Saturday, March 5, 2022

By Kat Trout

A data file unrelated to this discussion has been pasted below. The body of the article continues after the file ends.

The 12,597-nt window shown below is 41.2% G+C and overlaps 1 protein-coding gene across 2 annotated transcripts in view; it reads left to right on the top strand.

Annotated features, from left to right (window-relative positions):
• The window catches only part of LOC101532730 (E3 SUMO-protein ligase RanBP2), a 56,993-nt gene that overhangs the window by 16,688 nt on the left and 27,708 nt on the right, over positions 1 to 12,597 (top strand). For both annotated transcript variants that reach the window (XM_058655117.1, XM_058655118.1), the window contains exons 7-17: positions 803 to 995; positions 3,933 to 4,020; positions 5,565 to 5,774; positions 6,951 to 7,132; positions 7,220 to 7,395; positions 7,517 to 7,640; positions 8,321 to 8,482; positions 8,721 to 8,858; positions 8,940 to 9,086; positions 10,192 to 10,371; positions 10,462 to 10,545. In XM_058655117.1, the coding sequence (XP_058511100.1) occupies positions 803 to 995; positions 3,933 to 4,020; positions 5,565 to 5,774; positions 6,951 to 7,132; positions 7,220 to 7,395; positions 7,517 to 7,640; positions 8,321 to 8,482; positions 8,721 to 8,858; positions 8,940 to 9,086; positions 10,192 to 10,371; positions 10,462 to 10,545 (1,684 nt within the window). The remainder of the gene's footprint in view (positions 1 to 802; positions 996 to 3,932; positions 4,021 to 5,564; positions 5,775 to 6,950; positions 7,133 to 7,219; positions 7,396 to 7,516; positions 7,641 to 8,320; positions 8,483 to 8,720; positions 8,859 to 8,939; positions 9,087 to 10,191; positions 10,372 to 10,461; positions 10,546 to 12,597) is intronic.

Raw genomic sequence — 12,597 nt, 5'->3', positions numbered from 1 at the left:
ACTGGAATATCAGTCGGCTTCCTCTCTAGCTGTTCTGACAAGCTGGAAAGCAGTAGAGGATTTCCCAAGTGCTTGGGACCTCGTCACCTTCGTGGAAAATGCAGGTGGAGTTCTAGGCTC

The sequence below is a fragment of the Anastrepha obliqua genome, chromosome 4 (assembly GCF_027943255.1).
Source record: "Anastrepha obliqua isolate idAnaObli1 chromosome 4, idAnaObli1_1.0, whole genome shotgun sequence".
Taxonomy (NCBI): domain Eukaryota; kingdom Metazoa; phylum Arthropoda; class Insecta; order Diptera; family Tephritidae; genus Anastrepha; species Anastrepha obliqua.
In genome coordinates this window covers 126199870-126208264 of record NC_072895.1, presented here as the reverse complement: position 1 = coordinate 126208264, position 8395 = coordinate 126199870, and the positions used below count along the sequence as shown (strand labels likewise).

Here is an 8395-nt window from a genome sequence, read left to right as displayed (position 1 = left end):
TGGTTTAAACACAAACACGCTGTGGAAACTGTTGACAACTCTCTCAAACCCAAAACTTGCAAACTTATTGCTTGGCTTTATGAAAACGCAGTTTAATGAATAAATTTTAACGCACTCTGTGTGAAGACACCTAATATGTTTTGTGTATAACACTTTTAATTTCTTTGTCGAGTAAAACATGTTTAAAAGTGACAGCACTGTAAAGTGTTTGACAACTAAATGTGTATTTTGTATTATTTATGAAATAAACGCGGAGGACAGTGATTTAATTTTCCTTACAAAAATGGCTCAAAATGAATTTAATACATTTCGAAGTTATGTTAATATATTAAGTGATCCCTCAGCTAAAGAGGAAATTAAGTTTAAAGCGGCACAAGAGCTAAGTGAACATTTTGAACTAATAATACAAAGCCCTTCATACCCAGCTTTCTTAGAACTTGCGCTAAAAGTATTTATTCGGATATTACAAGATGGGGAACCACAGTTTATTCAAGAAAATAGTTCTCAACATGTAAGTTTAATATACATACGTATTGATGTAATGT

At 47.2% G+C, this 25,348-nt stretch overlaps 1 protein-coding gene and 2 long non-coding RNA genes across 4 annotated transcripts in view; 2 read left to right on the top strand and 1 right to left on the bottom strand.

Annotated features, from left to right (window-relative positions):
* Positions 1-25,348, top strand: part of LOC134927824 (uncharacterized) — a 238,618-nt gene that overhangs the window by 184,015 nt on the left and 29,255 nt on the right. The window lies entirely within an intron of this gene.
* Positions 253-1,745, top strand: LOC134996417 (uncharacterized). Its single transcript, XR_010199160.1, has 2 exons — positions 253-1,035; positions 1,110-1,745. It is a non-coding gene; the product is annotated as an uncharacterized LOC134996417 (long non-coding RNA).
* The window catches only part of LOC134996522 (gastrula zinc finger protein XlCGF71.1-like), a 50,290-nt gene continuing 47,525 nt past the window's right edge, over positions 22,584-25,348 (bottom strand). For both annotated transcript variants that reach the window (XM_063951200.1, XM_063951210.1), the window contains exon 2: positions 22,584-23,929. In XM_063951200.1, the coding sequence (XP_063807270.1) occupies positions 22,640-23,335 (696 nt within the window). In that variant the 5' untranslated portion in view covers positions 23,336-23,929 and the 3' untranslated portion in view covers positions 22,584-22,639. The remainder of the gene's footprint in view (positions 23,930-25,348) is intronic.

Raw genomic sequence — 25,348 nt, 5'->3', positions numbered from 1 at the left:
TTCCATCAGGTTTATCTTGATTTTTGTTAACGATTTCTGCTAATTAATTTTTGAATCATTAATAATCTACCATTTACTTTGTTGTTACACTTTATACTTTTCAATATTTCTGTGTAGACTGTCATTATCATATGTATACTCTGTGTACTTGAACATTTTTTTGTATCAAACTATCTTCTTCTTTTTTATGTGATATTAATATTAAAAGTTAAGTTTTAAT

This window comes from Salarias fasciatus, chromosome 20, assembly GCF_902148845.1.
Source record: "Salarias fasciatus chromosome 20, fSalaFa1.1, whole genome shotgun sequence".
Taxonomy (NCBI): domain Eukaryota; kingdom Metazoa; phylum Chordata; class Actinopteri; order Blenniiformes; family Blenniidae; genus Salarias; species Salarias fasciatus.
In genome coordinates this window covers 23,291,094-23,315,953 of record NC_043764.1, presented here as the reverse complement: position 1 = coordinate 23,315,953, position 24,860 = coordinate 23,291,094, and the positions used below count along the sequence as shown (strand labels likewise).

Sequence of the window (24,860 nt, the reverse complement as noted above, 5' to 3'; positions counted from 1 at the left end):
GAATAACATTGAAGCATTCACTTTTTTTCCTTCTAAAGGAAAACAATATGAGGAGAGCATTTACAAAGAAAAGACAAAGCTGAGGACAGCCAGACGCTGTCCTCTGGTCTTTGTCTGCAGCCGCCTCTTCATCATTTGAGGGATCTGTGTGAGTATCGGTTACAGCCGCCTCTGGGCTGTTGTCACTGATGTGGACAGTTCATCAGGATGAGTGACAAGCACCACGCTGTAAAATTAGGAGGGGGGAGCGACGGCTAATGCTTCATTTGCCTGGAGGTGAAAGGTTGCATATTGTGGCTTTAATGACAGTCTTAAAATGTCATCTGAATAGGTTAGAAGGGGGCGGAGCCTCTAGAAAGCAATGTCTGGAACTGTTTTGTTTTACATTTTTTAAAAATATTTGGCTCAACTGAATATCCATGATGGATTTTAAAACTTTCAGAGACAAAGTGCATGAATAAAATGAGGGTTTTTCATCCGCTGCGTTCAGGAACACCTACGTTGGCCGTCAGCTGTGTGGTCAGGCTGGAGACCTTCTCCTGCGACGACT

As a lesbian who aspires to be a filmmaker, I have always questioned my relationship with film. How do I go into something that has hidden my community for so long? How do I embrace film when it only recently openly embraced me? It was while watching Cheryl Dunye’s The Watermelon Woman I realized my answer. In The Watermelon Woman, when Cheryl and Diana first meet in the video store, they identify each other as potential partners by name dropping Ridley Scott’s sci-fi classic Alien. Rather than explicitly name their queerness, they understood it through the implications of interest. I realized through this scene how cinema has become a way for queer folk to safely identify each other. Alien, Aliens,What Ever Happened to Baby Jane, Mommie Dearest, and so forth have become classics in the queer community despite not openly telling LGBT+ stories. Ridley Scott’s film Thelma and Louise is among these films, perhaps being one of the most iconic queer-claimed films in cinema history. The ending of Thelma and Louise makes the film a tale of sapphic escape. Their last act together before dying is to kiss. To me, this kiss is a vow. In life or death, sickness or health, Thelma and Louise are there for each other. Every action taken is shared, even if drastic. In every way, they reject feminine norms and expectations to be with each other instead. I do not think it is unusual that queer folk found representation in this film– I did myself. When I watched Thelma and Louise as a little kid, I saw myself. I saw queer women stuck between the masculine and feminine binary, unhappy with the strictness of categories. I saw queer women who felt stifled by the femininity expected by them. I saw queer women who wanted to escape a world that favored men. Like Diana and Cheryl used Alien to find solace in each other, I use Thelma and Louise to embrace other queer folk and recognize myself. Queerness is cemented deep in the roots of cinematic history– just because it is not explicit does not mean it isn’t there. Find the films you identify with and connect to your community.